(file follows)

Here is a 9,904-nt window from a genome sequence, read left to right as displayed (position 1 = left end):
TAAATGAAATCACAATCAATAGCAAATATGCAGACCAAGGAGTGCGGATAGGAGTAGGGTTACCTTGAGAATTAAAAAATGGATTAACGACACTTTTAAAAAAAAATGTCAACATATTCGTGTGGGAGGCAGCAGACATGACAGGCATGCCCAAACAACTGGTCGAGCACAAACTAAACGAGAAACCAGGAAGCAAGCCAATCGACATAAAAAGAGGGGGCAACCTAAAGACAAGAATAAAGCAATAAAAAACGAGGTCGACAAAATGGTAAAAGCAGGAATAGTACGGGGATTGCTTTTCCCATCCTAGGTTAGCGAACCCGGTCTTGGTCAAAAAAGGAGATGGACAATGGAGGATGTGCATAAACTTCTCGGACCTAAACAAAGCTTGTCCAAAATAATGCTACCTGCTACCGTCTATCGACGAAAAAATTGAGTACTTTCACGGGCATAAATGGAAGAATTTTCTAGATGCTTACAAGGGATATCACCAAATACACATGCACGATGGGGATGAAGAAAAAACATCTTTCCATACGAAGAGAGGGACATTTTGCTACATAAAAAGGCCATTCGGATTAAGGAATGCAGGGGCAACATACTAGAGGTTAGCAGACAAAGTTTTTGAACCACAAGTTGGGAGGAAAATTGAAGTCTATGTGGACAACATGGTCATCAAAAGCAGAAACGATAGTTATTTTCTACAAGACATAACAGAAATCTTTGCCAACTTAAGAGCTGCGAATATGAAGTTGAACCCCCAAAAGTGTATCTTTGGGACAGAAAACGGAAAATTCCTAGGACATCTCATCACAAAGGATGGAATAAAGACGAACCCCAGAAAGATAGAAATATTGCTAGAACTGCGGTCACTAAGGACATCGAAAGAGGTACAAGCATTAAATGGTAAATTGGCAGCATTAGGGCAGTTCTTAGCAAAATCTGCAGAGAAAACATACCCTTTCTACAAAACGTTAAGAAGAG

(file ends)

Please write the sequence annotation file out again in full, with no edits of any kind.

Here is a 9,904-nt window from a genome sequence, read left to right as displayed (position 1 = left end):
TAAATGAAATCACAATCAATAGCAAATATGCAGACCAAGGAGTGCGGATAGGAGTAGGGTTACCTTGAGAATTAAAAAATGGATTAACGACACTTTTAAAAAAAAATGTCAACATATTCGTGTGGGAGGCAGCAGACATGACAGGCATGCCCAAACAACTGGTCGAGCACAAACTAAACGAGAAACCAGGAAGCAAGCCAATCGACATAAAAAGAGGGGGCAACCTAAAGACAAGAATAAAGCAATAAAAAACGAGGTCGACAAAATGGTAAAAGCAGGAATAGTACGGGGATTGCTTTTCCCATCCTAGGTTAGCGAACCCGGTCTTGGTCAAAAAAGGAGATGGACAATGGAGGATGTGCATAAACTTCTCGGACCTAAACAAAGCTTGTCCAAAATAATGCTACCTGCTACCGTCTATCGACGAAAAAATTGAGTACTTTCACGGGCATAAATGGAAGAATTTTCTAGATGCTTACAAGGGATATCACCAAATACACATGCACGATGGGGATGAAGAAAAAACATCTTTCCATACGAAGAGAGGGACATTTTGCTACATAAAAAGGCCATTCGGATTAAGGAATGCAGGGGCAACATACTAGAGGTTAGCAGACAAAGTTTTTGAACCACAAGTTGGGAGGAAAATTGAAGTCTATGTGGACAACATGGTCATCAAAAGCAGAAACGATAGTTATTTTCTACAAGACATAACAGAAATCTTTGCCAACTTAAGAGCTGCGAATATGAAGTTGAACCCCCAAAAGTGTATCTTTGGGACAGAAAACGGAAAATTCCTAGGACATCTCATCACAAAGGATGGAATAAAGACGAACCCCAGAAAGATAGAAATATTGCTAGAACTGCGGTCACTAAGGACATCGAAAGAGGTACAAGCATTAAATGGTAAATTGGCAGCATTAGGGCAGTTCTTAGCAAAATCTGCAGAGAAAACATACCCTTTCTACAAAACGTTAAGAAGAG